After organizing the books on the two tables, Angie sat down and observed everything around her. It has been a while since she spent any time on campus during the day. Students were passing by, people were hanging around, visitors with cameras were walking and taking pictures. The atmosphere was serene in contradiction to Angie’s mind. Thoughts were rambling in her mind, ideas were fighting and racing. She wasn’t sure any more whether all her preparations would lead her anywhere. She was worried again.
Lost in her thoughts, she didn’t see a young woman approaching the table, flipping through the books, reading, scanning, stopping, smiling, frowning, smiling again and finally holding a book so tight like she was afraid of loosing a dear child, and finally asking with a soft voice: “how much is this book?”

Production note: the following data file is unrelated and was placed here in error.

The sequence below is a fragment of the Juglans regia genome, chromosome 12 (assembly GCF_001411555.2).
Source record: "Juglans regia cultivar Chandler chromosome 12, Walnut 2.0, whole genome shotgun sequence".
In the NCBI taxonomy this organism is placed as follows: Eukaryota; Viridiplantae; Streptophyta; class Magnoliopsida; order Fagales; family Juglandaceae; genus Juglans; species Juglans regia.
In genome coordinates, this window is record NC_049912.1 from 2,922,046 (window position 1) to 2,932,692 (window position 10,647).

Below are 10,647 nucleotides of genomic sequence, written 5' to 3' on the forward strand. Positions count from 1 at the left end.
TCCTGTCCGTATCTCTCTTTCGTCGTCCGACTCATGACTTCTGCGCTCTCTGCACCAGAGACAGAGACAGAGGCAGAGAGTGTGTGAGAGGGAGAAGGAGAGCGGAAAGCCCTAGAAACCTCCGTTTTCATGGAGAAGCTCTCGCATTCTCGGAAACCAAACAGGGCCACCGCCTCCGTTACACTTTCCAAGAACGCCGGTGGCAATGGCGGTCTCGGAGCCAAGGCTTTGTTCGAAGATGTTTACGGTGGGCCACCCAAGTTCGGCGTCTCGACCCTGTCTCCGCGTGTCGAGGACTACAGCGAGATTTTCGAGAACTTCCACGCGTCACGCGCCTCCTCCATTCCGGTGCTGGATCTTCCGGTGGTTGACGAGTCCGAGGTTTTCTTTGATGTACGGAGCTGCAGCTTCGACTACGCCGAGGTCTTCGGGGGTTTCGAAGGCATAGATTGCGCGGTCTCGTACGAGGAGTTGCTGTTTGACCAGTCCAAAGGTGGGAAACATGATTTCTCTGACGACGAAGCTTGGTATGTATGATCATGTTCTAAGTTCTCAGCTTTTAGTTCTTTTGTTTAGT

It took Angie a while to realize that this young woman standing there and holding a book was actually her first customer. She then smiled at her and sold her the book.
Everything went smoothly afterwards. People started coming, asking, and buying. The event was successful. It had even exceeded her expectations and her colleague’s expectations.
After the event ended, and on her way home that night, Angie tried to remember all the things that happened with her that day, she was trying to label her day. You know the kind of exercise we practice almost everyday to be able to answer questions like :” Hi, how are you? How was your day?” You know sometimes, your day is so ordinary that you hardly find anything to say, and some other days, your days are so complicated and so full, that you don’t know where to start. So on her way home, she was trying to find a place to save the memory of her day. Because she realized long long time ago, that our lives are nothing more than a bunch of “nows” that make “memories”. Would she do another book sale? She would have to sooner or later. Would she try to avoid unnecessary errors? She would have to in order to improve. Would she do everything by herself? No, of course not. Teamwork is an excellent tool, she should need to learn to acknowledge it and to use it.
Thank you 🙂
(By Zeina Gabriel)